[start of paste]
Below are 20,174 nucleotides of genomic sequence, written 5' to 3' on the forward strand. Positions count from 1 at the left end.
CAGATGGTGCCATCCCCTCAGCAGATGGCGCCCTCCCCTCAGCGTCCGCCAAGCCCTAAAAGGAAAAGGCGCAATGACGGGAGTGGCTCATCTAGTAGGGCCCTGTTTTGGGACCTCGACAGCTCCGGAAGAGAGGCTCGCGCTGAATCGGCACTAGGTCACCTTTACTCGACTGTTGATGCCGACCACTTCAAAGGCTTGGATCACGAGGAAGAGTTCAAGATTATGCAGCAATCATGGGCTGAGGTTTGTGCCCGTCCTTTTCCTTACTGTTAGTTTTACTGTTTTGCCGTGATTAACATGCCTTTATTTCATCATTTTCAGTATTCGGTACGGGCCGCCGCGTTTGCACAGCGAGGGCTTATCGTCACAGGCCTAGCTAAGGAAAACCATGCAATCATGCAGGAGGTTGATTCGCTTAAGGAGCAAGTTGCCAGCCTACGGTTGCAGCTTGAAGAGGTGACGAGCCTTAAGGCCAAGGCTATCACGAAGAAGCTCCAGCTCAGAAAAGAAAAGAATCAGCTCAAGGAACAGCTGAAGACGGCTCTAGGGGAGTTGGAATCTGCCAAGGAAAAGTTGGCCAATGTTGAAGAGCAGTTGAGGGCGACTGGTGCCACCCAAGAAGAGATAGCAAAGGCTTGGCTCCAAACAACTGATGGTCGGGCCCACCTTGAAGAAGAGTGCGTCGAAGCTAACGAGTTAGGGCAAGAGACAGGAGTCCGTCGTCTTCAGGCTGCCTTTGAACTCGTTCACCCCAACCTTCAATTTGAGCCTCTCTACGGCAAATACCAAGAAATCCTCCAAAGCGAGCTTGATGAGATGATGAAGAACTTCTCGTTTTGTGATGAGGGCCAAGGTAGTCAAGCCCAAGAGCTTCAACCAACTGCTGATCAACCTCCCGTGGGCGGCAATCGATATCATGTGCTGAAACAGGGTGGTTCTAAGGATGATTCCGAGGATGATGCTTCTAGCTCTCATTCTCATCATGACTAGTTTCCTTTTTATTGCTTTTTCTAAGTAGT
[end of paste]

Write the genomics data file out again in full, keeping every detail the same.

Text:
Below are 20,174 nucleotides of genomic sequence, written 5' to 3' on the forward strand. Positions count from 1 at the left end.
CAGATGGTGCCATCCCCTCAGCAGATGGCGCCCTCCCCTCAGCGTCCGCCAAGCCCTAAAAGGAAAAGGCGCAATGACGGGAGTGGCTCATCTAGTAGGGCCCTGTTTTGGGACCTCGACAGCTCCGGAAGAGAGGCTCGCGCTGAATCGGCACTAGGTCACCTTTACTCGACTGTTGATGCCGACCACTTCAAAGGCTTGGATCACGAGGAAGAGTTCAAGATTATGCAGCAATCATGGGCTGAGGTTTGTGCCCGTCCTTTTCCTTACTGTTAGTTTTACTGTTTTGCCGTGATTAACATGCCTTTATTTCATCATTTTCAGTATTCGGTACGGGCCGCCGCGTTTGCACAGCGAGGGCTTATCGTCACAGGCCTAGCTAAGGAAAACCATGCAATCATGCAGGAGGTTGATTCGCTTAAGGAGCAAGTTGCCAGCCTACGGTTGCAGCTTGAAGAGGTGACGAGCCTTAAGGCCAAGGCTATCACGAAGAAGCTCCAGCTCAGAAAAGAAAAGAATCAGCTCAAGGAACAGCTGAAGACGGCTCTAGGGGAGTTGGAATCTGCCAAGGAAAAGTTGGCCAATGTTGAAGAGCAGTTGAGGGCGACTGGTGCCACCCAAGAAGAGATAGCAAAGGCTTGGCTCCAAACAACTGATGGTCGGGCCCACCTTGAAGAAGAGTGCGTCGAAGCTAACGAGTTAGGGCAAGAGACAGGAGTCCGTCGTCTTCAGGCTGCCTTTGAACTCGTTCACCCCAACCTTCAATTTGAGCCTCTCTACGGCAAATACCAAGAAATCCTCCAAAGCGAGCTTGATGAGATGATGAAGAACTTCTCGTTTTGTGATGAGGGCCAAGGTAGTCAAGCCCAAGAGCTTCAACCAACTGCTGATCAACCTCCCGTGGGCGGCAATCGATATCATGTGCTGAAACAGGGTGGTTCTAAGGATGATTCCGAGGATGATGCTTCTAGCTCTCATTCTCATCATGACTAGTTTCCTTTTTATTGCTTTTTCTAAGTAGT